This one room challenge is wrapping up in a couple of weeks, and I’m now in the stretch of finishing touches. This week, I built a DIY neon sign. It’s a tedious but doable process, I promise. It also definitely ‘leveled up’ this game room makeover.
I also created backlit moulding around the faux brick wall with LED light strips, I’ll walk you through that too.
Make a DIY Neon Sign
This was the first time I used a soldering iron and worked with electrical wire. I learned a lot about the process while figuring this out, and it was frustrating at times, but I did it.
I only say that to try to inspire you, if this is a new skill for you, you can do it too!
I’ll try to break the process down but as a disclaimer I’m sure there are more technical terms that I don’t know. So, I’ll do my best to explain in my own terms how I went through the process.
The good news it that’s its a repeatable process that you do over and over to create the sign. So, once you get the process down, it’s smooth sailing.
What you need for make the neon light sign
- acrylic sheet or plexiglass ( I used 24×36 for a large sign) around 1/4″ thick
- cuttable neon flex light strip in the length needed
- 18/2 electrical wire (clear or white will help it stay more invisible behind the sign)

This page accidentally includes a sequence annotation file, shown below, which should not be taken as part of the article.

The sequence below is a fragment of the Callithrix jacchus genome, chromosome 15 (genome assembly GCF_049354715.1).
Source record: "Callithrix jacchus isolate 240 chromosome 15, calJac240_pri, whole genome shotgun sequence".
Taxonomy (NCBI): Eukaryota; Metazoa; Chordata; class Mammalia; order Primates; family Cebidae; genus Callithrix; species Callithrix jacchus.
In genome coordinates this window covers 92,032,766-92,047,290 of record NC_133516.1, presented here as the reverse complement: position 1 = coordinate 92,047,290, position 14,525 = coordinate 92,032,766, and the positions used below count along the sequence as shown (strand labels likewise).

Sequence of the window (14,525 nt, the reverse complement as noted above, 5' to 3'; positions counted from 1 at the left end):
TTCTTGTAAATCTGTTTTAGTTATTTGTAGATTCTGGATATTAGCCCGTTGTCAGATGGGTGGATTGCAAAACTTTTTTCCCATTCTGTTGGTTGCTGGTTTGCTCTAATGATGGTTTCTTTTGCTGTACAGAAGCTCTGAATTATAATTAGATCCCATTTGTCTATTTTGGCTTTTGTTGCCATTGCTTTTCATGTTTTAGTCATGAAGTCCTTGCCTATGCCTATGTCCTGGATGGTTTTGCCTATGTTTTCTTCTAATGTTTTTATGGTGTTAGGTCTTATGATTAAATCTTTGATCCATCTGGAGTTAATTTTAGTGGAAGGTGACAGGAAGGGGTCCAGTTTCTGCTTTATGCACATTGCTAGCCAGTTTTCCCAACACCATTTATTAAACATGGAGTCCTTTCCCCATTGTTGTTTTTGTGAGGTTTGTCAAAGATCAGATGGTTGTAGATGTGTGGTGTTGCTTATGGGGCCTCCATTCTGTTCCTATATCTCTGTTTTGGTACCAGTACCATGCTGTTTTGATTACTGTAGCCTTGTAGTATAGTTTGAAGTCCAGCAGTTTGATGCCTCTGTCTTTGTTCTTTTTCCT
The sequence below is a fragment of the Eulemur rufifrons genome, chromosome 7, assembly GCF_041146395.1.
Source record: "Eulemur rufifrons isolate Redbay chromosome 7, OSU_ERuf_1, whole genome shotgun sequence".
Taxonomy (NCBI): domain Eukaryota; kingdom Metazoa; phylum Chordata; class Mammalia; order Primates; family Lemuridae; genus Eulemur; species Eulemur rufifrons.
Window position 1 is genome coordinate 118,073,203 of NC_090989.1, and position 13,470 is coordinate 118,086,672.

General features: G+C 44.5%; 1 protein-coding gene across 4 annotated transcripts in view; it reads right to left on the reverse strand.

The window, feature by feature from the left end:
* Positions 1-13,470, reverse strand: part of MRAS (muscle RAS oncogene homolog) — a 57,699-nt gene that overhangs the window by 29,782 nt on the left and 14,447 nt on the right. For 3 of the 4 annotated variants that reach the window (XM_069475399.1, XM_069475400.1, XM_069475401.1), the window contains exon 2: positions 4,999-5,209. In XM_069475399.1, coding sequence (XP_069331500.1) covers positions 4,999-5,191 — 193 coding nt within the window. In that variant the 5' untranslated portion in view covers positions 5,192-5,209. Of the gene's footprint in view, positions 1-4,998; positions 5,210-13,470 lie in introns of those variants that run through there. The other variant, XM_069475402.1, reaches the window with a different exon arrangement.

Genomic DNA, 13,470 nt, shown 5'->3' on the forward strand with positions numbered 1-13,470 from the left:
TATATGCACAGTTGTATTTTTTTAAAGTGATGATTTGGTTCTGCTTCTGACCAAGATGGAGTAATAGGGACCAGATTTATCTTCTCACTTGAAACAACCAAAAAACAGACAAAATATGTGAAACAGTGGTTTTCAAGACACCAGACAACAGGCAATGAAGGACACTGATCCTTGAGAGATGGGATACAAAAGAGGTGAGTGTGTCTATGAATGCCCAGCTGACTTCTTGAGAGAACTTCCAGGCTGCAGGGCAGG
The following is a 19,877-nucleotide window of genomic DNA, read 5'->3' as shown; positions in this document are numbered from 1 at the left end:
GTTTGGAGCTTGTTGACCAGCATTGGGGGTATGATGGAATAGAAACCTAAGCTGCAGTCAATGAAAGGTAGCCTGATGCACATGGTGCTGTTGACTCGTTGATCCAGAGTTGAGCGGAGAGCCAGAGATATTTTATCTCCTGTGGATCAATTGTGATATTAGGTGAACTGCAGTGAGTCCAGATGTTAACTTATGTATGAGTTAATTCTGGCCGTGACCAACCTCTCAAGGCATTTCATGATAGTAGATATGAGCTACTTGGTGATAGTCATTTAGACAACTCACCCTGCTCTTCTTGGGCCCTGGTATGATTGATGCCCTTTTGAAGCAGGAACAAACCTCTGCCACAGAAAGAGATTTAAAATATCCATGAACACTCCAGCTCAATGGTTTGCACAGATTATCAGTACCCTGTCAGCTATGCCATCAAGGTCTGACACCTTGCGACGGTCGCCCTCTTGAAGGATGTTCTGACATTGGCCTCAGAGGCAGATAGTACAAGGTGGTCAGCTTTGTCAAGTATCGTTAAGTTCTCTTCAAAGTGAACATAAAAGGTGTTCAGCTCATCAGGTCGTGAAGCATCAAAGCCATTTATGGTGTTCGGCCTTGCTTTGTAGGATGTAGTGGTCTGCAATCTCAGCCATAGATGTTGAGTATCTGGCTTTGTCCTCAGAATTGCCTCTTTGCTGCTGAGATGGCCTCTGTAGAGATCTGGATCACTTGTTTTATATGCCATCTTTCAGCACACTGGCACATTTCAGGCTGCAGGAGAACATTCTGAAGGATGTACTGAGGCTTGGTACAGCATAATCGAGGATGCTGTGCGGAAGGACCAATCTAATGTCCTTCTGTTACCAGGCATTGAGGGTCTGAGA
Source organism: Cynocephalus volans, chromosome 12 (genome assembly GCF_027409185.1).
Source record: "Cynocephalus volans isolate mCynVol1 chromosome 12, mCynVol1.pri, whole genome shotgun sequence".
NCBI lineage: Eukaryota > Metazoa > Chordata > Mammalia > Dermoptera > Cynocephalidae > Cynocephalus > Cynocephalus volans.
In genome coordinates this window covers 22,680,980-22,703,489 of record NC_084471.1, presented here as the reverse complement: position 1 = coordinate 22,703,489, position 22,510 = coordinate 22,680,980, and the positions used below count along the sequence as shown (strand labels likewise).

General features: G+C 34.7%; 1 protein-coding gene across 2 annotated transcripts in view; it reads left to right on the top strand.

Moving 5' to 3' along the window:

- 12v 5a power supply
- super glue
- soldering iron (I used this one because it’s part of the Ryobi One+ set I have)
- wire strippers
- cutting pliers
- solder wire
- silicone flex strip end caps
How to make the DIY neon sign
Design and prep your sign
I use Canva for my design needs. It is great for creating mockups of the spaces I want to renovate or creating digital graphics. In Canva, there is a font called Lovelo Line and it is the block style lettering I like for neon signs.
After creating the design to scale using the size of the plexiglass I was using, I saved it as a PDF, then opened it in Adobe Acrobat and printed it as a poster.
Then, I placed the poster printout under my acrylic sheet (making sure things were level and centered) and traced the design with a paint pen. The paint pen wipes off of the plexiglass easily after the sign is finished.